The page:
Page last updated at 11:58 GMT, Friday, 13 November 2009

'Huge challenge' of 2012 security

The London 2012 aquatics centre in Stratford
There are now fewer than 1,000 days until the London Games take place

The 2012 Olympics and Paralympics are likely to present the UK's "greatest security challenge" since World War II, Home Office minister Lord West says.

The level of terrorist threat at the London Games is expected to be severe, the second-highest level, he added.

Lord West is reviewing the best way to protect built-up areas, transport systems and national infrastructures from terrorist attacks.

"We do not underestimate the scale of the Olympics challenge," he stressed.

Speaking at a conference in London on Olympic security, he said it was important to ensure measures were not so heavy-handed that they frightened people away from the Games.

"The Olympics and Paralympics are about sport and not security.

"We want the world to be inspired by sport in London, and our security plans have to strike a balance between visible security and the welcome that we want."

Lord West went on: "There is no doubt that the 2012 Olympic and Paralympic Games promises to be the greatest Games in history - and possibly the greatest security challenge the UK has faced since the Second World War."

'Clarity needed'

Shadow security minister Dame Pauline Neville Jones, who is attending the conference, said that the role of the armed forces during the Games must be confirmed.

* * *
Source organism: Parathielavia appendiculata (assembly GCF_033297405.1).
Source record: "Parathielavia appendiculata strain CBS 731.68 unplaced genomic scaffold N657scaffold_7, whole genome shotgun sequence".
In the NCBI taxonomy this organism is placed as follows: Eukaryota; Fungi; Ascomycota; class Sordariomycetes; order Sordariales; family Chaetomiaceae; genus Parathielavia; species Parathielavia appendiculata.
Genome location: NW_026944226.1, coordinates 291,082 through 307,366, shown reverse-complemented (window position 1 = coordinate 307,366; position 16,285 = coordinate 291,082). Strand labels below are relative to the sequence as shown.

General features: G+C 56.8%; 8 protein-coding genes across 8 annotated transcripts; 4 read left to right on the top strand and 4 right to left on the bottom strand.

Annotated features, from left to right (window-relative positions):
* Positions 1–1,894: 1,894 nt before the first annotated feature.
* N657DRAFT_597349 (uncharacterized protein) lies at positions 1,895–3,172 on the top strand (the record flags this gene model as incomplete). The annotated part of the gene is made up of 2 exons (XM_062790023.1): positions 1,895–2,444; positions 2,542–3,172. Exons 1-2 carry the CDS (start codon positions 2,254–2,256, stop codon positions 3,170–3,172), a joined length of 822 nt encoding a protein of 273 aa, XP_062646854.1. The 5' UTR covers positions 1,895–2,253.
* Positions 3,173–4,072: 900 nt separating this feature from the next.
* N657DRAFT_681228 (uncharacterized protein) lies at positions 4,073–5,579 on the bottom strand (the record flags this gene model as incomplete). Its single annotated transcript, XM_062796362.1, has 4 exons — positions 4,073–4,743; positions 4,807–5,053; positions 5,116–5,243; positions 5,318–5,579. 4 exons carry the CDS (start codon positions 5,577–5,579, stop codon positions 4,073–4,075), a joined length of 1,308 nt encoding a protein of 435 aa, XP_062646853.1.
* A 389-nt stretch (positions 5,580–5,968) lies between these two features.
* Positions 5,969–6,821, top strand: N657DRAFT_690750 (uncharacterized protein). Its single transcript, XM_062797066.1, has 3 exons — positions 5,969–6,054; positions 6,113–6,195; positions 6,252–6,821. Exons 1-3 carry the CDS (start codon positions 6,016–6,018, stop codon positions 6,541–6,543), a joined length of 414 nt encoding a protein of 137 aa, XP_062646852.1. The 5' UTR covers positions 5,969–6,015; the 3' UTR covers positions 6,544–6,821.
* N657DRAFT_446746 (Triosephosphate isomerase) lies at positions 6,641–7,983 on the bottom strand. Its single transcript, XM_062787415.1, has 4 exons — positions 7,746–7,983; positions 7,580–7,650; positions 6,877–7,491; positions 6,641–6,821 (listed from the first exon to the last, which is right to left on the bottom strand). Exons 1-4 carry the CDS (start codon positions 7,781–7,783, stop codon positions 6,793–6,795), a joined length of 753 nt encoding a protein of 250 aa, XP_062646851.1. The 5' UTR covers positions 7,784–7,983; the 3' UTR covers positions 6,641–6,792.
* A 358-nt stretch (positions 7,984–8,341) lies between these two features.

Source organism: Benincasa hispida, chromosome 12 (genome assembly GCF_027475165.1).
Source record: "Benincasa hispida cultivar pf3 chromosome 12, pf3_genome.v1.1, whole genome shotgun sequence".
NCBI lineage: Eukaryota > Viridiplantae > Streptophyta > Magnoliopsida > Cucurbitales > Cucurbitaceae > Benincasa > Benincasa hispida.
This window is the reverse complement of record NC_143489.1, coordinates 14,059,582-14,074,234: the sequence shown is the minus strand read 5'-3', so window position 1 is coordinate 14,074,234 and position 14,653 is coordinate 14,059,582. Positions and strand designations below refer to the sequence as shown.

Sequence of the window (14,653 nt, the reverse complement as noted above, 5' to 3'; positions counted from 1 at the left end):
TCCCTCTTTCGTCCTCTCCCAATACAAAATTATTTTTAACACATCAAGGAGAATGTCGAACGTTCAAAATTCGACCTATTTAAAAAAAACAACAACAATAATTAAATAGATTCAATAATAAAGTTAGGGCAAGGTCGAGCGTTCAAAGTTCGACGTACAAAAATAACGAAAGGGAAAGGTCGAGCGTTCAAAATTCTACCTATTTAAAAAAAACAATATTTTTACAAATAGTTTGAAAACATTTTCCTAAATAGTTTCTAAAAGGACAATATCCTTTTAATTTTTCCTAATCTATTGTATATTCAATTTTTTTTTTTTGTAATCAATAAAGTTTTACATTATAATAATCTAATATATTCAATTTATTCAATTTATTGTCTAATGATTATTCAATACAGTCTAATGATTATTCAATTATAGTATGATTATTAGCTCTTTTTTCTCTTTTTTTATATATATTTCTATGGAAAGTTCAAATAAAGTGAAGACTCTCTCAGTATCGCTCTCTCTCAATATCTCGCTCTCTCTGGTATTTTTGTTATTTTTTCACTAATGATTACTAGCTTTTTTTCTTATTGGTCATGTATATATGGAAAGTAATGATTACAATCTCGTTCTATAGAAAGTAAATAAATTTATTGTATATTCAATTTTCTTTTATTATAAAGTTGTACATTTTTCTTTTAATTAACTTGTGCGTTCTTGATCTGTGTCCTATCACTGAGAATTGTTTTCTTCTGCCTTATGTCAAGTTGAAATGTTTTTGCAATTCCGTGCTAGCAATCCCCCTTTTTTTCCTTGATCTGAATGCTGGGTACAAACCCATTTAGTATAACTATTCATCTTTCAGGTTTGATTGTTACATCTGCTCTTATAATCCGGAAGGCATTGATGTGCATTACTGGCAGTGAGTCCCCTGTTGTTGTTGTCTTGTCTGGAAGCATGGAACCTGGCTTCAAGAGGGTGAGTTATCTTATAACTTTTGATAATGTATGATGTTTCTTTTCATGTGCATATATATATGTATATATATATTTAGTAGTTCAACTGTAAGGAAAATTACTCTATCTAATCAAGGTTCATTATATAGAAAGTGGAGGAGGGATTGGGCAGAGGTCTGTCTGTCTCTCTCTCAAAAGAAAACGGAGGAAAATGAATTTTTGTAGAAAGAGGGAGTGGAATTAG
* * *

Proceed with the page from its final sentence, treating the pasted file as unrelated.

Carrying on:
In January, Gen Sir David Richards - who is now head of the Army - told MPs that "the sooner we get clarity, the better" on the Olympic security process.

Dame Pauline believes the Army should have a role at the Games, but stressed this did not necessarily mean that soldiers should conduct high-profile patrols.

"What I understand at the moment is that there is agreement that they should be part of it, but they haven't yet been told what they are going to be doing," she told BBC Radio 4's Today programme.

"That's one of the reasons I think General Richards wants to know.

"He has to factor that in to what he's doing with his men in 2012."

A Home Office spokesman said that the armed forces were expected to provide additional specialist support and back-up to police and other security teams at the Games.

Two senior staff from the Ministry of Defence have already been seconded into roles on the planning team for Olympic security, he said.

He added that "a lot of work is going on" to make arrangements for the Army.



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